Inadequate decompressive craniectomy following a wartime traumatic brain injury-an illustrative case of why size matters

Zachary C. Janatpour, Nicholas S. Szuflita, Joseph Spinelli, Daniel J. Coughlin, Jeffrey V. Rosenfeld, Randy S. Bell

Research output: Contribution to journalArticlepeer-review

4 Scopus citations

Abstract

Traumatic brain injury has been called the "signature injury" of the wars in Iraq and Afghanistan, andthe management of severe and penetrating brain injury has evolved considerably based on the experiences of militaryneurosurgeons. Current guidelines recommend that decompressive hemicraniectomy be performed with large, frontotemporoparietal bone flaps, but practice patterns vary markedly. The following case is illustrative of potential clinicalcourses, complications, and efforts to salvage inadequately-sized decompressive craniectomies performed for combatrelated severe and penetrating brain injury. The authors follow this with a review of the current literature pertaining todecompressive craniectomy, and finally provide their recommendations for some of the technical nuances of performing decompressive hemicraniectomy after severe or penetrating brain injury.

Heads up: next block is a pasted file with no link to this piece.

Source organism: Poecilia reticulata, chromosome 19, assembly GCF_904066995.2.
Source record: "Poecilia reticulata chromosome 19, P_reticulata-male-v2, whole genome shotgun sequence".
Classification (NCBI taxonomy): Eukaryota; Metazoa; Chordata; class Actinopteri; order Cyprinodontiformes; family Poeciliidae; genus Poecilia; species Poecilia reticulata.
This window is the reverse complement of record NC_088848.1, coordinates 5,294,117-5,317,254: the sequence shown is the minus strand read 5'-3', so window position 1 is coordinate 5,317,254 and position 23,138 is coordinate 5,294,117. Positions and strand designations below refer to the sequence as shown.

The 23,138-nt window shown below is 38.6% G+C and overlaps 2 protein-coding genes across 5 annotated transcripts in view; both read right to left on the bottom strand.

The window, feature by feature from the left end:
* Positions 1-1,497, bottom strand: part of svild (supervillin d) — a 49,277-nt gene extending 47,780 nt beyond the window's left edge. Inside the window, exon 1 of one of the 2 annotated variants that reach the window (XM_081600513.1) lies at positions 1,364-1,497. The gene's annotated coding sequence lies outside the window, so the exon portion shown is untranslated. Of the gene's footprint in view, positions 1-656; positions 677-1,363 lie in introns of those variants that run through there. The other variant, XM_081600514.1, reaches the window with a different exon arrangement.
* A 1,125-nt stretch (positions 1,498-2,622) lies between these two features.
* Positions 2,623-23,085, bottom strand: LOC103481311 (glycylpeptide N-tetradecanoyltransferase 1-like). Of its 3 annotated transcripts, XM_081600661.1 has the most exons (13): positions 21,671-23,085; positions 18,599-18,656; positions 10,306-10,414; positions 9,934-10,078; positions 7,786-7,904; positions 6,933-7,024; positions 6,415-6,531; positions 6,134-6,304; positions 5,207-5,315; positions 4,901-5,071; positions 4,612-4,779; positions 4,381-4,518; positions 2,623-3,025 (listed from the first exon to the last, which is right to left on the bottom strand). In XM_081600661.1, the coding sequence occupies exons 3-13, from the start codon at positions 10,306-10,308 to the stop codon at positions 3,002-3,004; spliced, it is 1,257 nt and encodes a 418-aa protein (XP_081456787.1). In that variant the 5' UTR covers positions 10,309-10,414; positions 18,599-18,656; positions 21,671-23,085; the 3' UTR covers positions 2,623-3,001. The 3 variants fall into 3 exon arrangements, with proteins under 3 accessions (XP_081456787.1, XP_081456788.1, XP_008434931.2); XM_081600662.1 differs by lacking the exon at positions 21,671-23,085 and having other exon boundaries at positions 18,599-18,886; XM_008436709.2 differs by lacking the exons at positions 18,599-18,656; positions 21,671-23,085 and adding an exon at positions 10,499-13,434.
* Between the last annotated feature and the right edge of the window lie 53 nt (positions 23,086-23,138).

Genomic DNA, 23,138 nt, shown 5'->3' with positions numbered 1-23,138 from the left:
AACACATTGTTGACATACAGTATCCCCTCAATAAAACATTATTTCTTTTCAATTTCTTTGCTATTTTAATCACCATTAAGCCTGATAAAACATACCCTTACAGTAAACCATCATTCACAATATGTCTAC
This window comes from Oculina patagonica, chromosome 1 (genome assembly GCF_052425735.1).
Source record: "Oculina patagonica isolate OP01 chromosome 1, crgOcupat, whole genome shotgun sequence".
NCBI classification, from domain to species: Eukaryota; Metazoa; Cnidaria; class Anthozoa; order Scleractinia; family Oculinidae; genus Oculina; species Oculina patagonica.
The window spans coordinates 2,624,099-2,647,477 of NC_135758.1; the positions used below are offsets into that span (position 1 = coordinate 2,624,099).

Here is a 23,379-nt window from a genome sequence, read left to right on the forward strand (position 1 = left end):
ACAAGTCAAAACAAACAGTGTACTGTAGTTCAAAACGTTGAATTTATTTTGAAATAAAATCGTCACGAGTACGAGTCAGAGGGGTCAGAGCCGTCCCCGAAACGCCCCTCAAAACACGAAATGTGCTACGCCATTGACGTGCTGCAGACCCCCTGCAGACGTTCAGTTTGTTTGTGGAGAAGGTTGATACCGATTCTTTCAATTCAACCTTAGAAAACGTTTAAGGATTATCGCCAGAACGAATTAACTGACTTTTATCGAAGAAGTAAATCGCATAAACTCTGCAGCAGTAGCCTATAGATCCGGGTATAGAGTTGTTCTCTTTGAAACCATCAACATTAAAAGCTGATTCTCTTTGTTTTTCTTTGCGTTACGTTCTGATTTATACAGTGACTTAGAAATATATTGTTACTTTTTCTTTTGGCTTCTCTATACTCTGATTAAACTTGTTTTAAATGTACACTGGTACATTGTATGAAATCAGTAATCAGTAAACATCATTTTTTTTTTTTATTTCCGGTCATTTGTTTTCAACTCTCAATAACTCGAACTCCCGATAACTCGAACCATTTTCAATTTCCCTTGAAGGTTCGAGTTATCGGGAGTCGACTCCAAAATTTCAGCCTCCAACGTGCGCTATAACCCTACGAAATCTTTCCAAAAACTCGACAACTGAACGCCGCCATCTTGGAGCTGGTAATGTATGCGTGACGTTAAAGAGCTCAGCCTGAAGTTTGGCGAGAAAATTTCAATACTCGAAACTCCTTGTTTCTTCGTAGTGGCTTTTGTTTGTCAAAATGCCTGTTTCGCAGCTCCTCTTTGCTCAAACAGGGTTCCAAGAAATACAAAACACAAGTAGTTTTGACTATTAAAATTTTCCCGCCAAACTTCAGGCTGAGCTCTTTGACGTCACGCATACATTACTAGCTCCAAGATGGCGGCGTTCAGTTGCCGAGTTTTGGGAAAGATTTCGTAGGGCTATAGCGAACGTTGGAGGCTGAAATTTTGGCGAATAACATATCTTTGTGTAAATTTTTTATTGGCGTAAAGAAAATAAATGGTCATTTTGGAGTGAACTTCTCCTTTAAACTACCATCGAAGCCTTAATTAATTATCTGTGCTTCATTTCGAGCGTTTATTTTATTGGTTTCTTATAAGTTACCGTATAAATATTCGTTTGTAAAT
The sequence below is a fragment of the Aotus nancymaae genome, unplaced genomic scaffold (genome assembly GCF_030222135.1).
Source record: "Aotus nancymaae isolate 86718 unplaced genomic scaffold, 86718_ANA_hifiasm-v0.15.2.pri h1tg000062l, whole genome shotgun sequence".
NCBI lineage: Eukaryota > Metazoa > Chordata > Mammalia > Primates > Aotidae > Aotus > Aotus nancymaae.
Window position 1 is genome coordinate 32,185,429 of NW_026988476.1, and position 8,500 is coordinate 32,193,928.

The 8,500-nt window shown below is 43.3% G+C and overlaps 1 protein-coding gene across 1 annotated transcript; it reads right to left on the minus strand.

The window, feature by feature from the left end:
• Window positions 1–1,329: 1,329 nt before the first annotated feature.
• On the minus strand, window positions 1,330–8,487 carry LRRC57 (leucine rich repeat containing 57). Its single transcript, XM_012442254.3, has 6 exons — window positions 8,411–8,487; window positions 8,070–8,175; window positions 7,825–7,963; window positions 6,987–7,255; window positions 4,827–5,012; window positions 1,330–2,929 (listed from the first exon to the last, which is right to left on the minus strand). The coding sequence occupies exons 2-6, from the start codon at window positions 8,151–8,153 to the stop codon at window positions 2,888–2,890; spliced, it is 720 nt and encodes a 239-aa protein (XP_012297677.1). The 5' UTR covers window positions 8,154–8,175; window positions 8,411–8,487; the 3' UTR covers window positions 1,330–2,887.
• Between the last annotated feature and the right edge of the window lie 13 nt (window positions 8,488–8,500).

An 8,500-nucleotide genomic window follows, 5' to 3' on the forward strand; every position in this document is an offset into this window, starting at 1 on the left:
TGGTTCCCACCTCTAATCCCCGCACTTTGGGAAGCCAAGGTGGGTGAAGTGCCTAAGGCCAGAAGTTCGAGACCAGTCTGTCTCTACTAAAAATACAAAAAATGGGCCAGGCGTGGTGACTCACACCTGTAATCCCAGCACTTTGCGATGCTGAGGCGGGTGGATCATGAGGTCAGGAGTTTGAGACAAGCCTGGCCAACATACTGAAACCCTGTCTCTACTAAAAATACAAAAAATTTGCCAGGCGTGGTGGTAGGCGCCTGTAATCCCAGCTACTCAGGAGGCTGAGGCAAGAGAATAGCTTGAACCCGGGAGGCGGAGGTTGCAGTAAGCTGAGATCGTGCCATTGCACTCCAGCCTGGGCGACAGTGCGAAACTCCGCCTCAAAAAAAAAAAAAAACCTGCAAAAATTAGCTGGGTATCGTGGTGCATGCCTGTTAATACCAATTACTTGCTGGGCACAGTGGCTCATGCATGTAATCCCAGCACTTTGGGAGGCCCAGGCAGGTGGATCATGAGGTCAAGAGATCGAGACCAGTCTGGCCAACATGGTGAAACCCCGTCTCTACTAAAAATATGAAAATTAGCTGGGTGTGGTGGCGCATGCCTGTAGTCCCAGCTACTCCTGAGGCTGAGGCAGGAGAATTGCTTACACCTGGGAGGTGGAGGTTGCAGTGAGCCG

Original languageEnglish
Pages (from-to)929-933
Number of pages5
JournalMilitary Medicine
Volume184
Issue number11-12
DOIs
StatePublished - 1 Nov 2019
Externally publishedYes

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